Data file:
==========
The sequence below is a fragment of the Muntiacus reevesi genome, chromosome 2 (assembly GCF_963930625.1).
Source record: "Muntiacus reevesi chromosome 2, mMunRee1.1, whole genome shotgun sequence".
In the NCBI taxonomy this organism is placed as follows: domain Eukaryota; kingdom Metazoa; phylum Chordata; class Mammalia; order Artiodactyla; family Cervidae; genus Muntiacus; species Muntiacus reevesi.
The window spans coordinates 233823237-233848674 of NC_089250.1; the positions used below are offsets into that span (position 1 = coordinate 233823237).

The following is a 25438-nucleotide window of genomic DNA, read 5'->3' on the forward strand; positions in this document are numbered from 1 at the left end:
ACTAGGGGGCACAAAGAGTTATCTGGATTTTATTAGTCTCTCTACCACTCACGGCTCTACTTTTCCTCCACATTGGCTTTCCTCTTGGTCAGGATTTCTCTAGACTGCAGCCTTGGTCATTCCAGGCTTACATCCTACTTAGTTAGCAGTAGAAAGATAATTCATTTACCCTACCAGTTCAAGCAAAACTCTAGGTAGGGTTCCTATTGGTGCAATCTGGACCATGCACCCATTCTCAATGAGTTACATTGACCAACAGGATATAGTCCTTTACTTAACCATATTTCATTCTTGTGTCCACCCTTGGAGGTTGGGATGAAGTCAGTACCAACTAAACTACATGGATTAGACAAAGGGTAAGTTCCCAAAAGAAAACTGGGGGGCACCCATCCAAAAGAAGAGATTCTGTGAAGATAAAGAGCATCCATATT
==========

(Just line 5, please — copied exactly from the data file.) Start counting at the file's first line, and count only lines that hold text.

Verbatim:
The following is a 25438-nucleotide window of genomic DNA, read 5'->3' on the forward strand; positions in this document are numbered from 1 at the left end: